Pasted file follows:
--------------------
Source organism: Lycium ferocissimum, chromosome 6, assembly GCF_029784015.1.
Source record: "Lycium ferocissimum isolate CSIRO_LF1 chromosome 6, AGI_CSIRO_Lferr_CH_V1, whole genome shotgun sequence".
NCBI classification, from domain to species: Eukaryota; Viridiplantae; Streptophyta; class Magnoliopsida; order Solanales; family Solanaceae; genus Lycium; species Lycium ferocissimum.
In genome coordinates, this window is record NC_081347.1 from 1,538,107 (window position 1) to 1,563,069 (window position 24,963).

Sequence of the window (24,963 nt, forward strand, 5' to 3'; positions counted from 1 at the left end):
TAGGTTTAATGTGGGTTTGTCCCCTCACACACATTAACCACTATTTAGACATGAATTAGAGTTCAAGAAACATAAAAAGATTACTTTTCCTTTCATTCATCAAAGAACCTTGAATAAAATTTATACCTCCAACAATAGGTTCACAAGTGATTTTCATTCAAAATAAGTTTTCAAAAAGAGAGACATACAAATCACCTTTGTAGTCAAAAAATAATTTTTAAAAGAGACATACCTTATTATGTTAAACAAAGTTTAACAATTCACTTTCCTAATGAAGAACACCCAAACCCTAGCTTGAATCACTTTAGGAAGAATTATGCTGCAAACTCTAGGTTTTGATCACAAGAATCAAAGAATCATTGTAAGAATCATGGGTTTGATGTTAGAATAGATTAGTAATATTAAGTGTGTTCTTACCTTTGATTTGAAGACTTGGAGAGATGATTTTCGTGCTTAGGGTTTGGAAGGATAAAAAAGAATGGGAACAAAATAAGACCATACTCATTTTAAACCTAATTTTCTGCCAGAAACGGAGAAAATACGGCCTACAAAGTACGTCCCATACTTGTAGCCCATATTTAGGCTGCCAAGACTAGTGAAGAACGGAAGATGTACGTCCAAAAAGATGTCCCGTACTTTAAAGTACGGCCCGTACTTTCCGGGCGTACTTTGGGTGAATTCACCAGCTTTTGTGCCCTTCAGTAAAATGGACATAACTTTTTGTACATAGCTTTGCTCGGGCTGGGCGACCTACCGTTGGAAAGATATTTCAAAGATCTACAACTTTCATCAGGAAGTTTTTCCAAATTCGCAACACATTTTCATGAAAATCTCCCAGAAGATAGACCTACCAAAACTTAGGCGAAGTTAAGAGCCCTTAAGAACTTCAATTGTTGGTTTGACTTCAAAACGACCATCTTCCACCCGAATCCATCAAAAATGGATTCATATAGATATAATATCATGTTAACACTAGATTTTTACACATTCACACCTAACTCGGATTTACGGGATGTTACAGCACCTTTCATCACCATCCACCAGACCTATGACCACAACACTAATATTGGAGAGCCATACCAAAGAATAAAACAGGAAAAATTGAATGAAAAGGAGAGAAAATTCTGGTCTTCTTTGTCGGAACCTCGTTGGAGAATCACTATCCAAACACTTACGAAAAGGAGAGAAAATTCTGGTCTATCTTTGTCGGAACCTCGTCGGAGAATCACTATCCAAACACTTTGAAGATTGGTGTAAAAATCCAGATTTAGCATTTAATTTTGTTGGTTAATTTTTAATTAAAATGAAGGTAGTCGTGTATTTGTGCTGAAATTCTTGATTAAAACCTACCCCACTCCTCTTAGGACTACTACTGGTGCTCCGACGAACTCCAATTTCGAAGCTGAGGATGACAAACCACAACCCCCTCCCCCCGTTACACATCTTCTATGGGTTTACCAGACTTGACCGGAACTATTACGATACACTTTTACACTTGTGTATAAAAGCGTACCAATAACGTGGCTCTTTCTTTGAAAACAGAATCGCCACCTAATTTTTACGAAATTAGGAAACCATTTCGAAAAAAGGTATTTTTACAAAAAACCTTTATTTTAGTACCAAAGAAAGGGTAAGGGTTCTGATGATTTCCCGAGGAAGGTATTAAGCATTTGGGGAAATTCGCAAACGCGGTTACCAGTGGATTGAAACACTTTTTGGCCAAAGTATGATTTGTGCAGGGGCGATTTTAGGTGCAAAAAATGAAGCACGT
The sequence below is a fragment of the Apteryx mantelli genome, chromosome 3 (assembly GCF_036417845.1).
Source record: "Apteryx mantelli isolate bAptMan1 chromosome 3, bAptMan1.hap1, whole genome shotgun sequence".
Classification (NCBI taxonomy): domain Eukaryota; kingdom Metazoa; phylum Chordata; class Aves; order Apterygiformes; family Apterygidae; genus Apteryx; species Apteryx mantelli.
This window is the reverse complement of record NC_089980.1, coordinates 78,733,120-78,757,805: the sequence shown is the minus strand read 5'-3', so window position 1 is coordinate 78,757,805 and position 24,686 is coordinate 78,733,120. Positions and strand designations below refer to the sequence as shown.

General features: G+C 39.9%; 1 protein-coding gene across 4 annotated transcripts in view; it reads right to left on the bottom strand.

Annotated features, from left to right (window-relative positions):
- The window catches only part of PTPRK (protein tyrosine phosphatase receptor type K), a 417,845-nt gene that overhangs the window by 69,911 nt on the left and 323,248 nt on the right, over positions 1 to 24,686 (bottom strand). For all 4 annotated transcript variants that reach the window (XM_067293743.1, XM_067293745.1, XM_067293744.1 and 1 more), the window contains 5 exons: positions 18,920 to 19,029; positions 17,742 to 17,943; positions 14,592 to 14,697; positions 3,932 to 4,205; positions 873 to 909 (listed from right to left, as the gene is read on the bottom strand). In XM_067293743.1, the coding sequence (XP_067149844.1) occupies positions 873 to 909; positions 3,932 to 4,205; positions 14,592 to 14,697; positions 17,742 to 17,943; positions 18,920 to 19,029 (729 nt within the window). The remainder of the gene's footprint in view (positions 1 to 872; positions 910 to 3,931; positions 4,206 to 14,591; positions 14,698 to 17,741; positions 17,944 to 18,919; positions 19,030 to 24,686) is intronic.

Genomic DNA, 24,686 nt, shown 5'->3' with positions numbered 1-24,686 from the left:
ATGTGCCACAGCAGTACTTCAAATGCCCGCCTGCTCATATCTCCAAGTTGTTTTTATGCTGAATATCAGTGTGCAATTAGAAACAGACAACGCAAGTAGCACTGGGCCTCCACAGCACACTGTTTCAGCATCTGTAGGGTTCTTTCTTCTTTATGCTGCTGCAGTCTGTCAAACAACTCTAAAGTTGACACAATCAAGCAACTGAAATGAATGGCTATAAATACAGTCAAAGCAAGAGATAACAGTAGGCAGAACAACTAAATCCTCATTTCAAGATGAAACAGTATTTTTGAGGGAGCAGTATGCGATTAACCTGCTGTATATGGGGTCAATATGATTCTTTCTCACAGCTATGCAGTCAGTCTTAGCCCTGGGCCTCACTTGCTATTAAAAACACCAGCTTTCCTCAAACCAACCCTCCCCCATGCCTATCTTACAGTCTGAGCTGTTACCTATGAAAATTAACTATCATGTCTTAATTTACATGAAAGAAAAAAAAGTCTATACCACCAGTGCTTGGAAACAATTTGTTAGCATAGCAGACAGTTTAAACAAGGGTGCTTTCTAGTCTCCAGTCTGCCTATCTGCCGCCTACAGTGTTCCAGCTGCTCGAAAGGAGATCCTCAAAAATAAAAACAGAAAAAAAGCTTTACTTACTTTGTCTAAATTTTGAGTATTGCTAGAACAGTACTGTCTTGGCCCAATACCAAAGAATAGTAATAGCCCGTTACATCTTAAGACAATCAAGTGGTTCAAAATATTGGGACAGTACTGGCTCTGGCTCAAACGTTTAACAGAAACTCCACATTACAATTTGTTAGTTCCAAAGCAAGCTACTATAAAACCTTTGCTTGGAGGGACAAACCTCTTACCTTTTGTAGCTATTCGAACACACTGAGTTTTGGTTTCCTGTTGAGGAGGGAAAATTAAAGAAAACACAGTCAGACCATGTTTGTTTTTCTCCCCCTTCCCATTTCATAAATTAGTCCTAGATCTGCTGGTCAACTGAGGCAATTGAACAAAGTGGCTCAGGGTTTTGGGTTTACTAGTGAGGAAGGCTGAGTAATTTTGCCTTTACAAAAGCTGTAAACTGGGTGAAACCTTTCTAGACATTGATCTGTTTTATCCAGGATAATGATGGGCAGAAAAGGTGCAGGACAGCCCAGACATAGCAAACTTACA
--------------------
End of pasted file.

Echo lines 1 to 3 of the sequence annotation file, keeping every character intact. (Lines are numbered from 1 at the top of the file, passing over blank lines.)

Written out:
Source organism: Lycium ferocissimum, chromosome 6, assembly GCF_029784015.1.
Source record: "Lycium ferocissimum isolate CSIRO_LF1 chromosome 6, AGI_CSIRO_Lferr_CH_V1, whole genome shotgun sequence".
NCBI classification, from domain to species: Eukaryota; Viridiplantae; Streptophyta; class Magnoliopsida; order Solanales; family Solanaceae; genus Lycium; species Lycium ferocissimum.